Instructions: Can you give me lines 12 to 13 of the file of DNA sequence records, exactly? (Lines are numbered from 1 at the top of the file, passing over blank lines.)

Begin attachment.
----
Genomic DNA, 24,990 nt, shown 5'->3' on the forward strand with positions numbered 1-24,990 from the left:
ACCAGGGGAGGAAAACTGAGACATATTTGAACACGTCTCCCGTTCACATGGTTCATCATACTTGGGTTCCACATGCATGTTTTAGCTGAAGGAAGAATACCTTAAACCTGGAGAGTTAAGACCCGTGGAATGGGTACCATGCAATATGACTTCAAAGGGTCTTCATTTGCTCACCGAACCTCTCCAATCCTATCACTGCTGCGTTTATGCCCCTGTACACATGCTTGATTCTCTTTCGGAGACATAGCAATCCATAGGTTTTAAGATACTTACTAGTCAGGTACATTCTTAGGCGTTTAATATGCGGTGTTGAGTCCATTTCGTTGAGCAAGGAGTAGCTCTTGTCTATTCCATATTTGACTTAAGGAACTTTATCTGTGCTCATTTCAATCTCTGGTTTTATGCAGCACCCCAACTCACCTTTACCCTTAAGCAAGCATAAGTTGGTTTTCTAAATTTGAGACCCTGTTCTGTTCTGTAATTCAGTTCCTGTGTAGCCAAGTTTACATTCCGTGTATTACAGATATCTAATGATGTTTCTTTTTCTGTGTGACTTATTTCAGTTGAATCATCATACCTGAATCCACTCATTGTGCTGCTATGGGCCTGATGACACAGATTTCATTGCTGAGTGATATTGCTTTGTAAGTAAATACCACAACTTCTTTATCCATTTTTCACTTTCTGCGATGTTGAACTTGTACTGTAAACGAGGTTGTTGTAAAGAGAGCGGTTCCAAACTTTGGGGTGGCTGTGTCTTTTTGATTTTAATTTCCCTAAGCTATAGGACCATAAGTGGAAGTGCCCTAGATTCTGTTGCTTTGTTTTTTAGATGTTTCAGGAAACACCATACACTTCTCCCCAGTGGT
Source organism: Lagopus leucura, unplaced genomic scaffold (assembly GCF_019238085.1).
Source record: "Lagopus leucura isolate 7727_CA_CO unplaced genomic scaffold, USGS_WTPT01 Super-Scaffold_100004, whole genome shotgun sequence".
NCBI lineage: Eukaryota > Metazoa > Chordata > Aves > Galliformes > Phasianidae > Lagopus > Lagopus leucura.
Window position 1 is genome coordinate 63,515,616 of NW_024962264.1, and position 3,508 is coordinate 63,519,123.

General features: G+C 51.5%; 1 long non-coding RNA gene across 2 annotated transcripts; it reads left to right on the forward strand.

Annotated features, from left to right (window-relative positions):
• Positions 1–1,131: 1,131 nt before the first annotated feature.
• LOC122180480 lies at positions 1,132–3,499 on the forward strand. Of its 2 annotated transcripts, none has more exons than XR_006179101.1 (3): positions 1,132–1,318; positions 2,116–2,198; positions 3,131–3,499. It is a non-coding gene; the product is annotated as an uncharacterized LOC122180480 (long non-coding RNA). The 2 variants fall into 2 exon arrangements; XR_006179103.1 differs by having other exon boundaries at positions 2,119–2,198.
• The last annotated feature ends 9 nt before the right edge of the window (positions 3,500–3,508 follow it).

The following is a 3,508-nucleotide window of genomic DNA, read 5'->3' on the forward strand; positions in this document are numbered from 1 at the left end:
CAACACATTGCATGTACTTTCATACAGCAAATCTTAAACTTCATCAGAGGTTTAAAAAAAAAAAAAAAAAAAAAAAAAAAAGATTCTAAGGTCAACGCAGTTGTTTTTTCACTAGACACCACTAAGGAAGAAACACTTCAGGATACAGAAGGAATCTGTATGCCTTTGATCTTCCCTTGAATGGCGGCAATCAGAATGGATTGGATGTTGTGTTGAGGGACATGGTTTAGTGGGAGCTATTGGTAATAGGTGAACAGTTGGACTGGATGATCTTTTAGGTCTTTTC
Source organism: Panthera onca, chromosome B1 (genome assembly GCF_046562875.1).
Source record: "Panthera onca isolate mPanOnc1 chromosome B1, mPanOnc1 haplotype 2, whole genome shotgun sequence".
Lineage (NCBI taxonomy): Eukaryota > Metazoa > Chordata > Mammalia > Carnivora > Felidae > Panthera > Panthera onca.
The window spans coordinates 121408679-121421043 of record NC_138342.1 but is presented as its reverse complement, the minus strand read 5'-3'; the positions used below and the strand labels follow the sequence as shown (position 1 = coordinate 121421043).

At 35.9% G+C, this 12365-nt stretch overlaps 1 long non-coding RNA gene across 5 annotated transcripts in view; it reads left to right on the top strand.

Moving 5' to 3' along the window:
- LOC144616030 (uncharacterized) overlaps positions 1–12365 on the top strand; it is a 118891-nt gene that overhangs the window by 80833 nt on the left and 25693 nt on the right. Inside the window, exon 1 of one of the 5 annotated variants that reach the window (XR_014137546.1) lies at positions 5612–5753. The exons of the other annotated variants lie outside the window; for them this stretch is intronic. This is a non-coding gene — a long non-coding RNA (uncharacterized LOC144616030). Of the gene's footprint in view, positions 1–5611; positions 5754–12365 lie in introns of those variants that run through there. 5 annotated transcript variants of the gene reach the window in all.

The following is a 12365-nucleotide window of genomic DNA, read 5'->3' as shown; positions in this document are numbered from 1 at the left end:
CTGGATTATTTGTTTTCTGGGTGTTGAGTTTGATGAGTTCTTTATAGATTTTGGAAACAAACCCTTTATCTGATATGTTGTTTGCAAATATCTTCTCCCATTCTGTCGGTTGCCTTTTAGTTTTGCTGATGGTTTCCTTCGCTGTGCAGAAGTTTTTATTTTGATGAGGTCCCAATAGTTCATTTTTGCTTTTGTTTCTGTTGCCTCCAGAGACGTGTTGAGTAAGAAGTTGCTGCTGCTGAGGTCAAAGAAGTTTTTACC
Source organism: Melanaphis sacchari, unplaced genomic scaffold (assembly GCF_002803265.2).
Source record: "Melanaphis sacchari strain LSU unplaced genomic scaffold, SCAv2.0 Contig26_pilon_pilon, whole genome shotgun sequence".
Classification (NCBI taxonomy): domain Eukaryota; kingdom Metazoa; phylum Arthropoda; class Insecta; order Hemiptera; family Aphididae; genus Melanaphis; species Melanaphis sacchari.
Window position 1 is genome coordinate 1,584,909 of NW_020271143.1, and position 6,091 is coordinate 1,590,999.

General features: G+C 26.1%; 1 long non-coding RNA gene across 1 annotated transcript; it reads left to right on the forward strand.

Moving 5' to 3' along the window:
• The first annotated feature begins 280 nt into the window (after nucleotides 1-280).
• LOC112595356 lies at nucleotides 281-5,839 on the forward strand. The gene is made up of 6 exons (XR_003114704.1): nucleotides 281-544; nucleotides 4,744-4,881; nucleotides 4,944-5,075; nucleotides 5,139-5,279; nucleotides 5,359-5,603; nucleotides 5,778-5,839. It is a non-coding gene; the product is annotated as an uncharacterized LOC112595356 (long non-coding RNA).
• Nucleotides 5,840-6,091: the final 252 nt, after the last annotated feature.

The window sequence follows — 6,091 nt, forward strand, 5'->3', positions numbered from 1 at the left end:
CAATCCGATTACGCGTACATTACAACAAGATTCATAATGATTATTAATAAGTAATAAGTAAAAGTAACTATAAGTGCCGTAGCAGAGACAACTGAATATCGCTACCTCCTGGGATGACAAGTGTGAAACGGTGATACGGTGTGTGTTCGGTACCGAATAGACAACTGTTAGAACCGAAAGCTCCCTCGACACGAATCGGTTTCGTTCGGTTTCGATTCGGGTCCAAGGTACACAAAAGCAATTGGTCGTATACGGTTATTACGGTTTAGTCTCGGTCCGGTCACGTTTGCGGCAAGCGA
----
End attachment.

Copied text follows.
The following is a 3,508-nucleotide window of genomic DNA, read 5'->3' on the forward strand; positions in this document are numbered from 1 at the left end:
CAACACATTGCATGTACTTTCATACAGCAAATCTTAAACTTCATCAGAGGTTTAAAAAAAAAAAAAAAAAAAAAAAAAAAAGATTCTAAGGTCAACGCAGTTGTTTTTTCACTAGACACCACTAAGGAAGAAACACTTCAGGATACAGAAGGAATCTGTATGCCTTTGATCTTCCCTTGAATGGCGGCAATCAGAATGGATTGGATGTTGTGTTGAGGGACATGGTTTAGTGGGAGCTATTGGTAATAGGTGAACAGTTGGACTGGATGATCTTTTAGGTCTTTTC